Free agency is the easiest way to address needs but it’s not the only way. The Yankees could also explore the trade market, a trade market that will reportedly feature high-end starters like Max Scherzer and David Price, young middle infielders like Jurickson Profar and Elvis Andrus, and pretty much everything in between. The trade market is like free agency — there’s a solution for every roster problem available if you’re willing to meet the asking price.

Therein lies the rub: the Yankees can’t meet too many asking prices these days. Not won’t meet asking prices, can’t. They don’t have many tradeable commodities either on the big league roster or in the farm system, and last winter’s Justin Upton trade talks showed how that can handicap them. The Diamondbacks reportedly did not like the prospects New York had to offer, so the young, power-hitting outfielder signing to a reasonable contract went to the Braves instead.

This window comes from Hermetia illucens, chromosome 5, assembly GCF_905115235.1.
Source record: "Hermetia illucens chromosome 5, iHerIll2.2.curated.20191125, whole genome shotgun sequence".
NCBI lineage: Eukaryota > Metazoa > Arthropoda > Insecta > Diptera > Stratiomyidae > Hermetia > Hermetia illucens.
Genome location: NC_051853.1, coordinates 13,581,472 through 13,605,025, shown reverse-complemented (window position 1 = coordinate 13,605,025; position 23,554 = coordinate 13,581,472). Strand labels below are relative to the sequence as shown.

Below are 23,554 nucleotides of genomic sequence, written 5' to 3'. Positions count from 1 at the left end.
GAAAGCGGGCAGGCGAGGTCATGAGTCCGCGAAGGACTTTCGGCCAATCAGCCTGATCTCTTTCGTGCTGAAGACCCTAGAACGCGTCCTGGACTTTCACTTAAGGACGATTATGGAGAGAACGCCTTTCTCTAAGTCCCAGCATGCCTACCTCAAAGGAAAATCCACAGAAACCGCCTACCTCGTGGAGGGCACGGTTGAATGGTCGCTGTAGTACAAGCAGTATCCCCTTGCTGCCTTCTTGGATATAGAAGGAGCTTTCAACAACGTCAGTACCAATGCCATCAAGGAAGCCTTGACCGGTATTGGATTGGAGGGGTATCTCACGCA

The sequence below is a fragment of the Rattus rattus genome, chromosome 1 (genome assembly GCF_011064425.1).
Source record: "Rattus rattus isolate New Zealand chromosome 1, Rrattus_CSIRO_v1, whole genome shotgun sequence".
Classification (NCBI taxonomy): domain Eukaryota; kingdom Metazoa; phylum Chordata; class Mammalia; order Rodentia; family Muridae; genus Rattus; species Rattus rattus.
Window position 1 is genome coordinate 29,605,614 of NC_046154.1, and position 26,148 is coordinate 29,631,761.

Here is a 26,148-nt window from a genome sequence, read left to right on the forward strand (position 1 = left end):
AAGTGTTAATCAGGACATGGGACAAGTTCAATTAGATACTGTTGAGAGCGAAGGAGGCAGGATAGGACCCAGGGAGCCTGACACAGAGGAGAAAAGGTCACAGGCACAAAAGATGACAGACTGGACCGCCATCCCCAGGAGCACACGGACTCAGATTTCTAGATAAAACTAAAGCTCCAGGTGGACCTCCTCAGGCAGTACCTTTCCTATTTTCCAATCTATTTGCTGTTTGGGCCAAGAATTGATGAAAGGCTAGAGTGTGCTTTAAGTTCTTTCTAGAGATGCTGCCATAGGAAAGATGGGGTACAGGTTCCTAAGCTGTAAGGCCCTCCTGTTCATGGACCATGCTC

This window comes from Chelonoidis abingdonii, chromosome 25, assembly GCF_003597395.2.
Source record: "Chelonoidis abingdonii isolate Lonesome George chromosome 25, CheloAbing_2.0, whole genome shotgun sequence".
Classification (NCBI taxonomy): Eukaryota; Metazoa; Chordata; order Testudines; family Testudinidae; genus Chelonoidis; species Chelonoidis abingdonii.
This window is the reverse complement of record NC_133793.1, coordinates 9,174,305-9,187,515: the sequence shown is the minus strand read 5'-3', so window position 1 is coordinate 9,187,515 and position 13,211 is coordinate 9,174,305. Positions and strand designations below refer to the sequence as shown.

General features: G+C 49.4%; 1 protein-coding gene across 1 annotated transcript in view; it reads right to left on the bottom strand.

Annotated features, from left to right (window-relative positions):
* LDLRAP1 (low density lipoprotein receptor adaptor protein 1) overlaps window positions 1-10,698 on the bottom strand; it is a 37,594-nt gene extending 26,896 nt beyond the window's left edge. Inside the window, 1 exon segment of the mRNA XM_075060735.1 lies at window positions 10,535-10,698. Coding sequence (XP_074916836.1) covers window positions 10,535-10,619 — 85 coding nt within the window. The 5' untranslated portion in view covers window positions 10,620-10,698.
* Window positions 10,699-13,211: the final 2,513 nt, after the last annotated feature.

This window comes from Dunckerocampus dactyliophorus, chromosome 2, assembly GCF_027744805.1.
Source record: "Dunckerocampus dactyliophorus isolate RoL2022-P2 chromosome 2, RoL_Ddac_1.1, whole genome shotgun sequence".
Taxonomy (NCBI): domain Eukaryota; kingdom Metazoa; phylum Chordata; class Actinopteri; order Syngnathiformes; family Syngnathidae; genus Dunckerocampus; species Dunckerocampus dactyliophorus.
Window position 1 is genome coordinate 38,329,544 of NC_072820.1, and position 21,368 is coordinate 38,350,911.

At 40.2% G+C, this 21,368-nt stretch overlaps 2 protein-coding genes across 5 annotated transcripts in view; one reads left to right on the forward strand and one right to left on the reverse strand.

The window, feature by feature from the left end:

“I just don’t see it,” said one rival executive to Andy McCullough when asked whether the Yankees had the prospect inventory to swing a major trade this offseason. “I’m not excited about any of them making an impact next year,” added another evaluator while discussing the team’s top prospects while describing them as “solid guys, but not stars.”

The Yankees do have limited trade commodities right now but they aren’t completely devoid of marketable players. Some are just more marketable than others, or, as Brian Cashman likes to say, no one is unavailable but some are more available that others. Here’s a highly subjective rundown of New York’s best trade chips. Remember, at the end of the day, a player’s trade value is only as great as the other team’s evaluation of him.

(Rich Schultz/Getty)
(Rich Schultz/Getty)

Best Chip: Ivan Nova